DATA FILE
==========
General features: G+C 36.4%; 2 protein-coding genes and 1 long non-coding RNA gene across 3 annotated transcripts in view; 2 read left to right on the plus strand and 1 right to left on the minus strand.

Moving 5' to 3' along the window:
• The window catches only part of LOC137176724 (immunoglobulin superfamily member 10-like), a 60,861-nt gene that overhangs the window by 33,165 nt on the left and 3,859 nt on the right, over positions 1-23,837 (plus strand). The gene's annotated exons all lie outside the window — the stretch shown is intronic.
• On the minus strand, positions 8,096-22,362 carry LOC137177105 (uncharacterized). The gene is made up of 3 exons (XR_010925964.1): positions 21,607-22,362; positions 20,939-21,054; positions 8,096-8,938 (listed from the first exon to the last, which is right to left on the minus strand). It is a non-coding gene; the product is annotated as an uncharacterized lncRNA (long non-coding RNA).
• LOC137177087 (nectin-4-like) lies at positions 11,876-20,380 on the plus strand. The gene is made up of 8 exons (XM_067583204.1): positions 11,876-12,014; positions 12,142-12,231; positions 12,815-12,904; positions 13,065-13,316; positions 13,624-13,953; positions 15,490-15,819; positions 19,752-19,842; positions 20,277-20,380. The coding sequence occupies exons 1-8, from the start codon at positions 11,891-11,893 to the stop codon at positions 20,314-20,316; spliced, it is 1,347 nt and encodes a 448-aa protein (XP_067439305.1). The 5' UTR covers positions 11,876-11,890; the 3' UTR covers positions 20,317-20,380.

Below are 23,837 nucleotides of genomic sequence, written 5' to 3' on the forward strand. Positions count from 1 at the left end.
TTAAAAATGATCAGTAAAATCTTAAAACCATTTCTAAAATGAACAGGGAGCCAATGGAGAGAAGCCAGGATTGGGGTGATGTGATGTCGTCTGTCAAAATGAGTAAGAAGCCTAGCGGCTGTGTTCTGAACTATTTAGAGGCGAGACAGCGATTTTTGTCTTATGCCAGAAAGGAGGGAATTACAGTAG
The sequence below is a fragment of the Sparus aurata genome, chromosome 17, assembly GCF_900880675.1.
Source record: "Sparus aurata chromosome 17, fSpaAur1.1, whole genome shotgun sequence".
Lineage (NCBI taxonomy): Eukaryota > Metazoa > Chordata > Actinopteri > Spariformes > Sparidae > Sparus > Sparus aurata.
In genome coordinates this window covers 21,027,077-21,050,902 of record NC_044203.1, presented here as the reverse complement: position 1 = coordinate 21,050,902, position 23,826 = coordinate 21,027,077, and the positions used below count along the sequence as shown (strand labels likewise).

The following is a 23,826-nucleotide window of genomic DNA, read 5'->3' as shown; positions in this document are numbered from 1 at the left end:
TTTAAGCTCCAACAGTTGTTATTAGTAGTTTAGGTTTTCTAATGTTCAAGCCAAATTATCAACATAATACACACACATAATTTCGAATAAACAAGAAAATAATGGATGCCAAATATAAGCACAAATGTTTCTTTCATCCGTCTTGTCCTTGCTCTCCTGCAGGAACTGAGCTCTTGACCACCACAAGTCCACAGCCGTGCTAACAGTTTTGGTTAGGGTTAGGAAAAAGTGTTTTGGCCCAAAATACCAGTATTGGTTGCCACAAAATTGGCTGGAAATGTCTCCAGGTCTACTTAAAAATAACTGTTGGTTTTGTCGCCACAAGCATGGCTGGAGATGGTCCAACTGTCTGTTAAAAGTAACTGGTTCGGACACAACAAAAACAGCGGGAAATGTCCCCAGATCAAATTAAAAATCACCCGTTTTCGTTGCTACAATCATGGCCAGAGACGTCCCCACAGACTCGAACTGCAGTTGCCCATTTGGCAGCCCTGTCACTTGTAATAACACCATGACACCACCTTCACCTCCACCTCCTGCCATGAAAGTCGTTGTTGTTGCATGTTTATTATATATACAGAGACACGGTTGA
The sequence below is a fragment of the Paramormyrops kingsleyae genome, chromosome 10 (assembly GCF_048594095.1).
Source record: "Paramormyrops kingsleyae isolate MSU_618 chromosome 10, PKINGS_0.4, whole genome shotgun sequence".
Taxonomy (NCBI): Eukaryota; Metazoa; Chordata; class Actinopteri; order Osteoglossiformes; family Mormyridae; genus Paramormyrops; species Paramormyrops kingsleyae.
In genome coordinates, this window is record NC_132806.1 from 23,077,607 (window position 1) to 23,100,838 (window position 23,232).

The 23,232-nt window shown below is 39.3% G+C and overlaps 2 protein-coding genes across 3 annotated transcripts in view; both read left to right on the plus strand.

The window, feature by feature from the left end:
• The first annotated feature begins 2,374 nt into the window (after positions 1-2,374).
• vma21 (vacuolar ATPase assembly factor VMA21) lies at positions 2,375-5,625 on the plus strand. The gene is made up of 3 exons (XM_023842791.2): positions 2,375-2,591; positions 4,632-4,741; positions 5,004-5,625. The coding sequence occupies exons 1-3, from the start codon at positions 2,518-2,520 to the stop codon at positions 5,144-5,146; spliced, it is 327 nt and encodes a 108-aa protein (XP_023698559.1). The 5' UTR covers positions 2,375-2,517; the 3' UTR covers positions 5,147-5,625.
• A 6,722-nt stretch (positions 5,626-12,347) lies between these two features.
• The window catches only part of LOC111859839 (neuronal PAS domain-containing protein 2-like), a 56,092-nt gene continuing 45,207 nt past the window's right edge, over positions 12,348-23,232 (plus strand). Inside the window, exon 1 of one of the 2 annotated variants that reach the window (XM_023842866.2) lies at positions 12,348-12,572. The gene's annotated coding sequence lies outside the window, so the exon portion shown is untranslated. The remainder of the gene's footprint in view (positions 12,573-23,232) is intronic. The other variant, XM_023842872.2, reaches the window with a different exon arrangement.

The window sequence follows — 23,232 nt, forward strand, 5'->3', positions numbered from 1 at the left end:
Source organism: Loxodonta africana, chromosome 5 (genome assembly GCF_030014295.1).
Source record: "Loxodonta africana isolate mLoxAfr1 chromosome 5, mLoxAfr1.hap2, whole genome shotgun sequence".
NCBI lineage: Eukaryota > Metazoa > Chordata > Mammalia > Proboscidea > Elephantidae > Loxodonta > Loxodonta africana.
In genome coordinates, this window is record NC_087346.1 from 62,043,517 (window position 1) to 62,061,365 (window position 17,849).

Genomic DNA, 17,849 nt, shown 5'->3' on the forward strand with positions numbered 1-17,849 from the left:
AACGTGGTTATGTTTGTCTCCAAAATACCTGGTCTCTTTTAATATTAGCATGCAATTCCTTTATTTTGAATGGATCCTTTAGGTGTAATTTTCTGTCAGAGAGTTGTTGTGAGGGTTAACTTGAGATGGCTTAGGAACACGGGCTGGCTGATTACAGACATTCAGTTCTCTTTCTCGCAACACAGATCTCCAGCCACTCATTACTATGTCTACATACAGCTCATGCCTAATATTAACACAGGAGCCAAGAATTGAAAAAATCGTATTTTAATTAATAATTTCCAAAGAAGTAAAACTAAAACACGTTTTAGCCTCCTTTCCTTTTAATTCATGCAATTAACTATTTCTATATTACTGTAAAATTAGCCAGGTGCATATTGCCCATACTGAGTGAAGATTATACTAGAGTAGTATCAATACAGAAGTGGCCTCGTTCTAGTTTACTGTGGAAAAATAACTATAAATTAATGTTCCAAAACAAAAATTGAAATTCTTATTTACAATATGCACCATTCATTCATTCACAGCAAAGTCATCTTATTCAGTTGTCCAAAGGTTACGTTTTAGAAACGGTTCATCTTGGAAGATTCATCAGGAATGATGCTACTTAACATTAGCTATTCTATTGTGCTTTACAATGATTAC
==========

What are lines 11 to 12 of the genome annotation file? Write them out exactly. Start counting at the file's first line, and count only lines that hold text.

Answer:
In genome coordinates this window covers 21,027,077-21,050,902 of record NC_044203.1, presented here as the reverse complement: position 1 = coordinate 21,050,902, position 23,826 = coordinate 21,027,077, and the positions used below count along the sequence as shown (strand labels likewise).

The following is a 23,826-nucleotide window of genomic DNA, read 5'->3' as shown; positions in this document are numbered from 1 at the left end: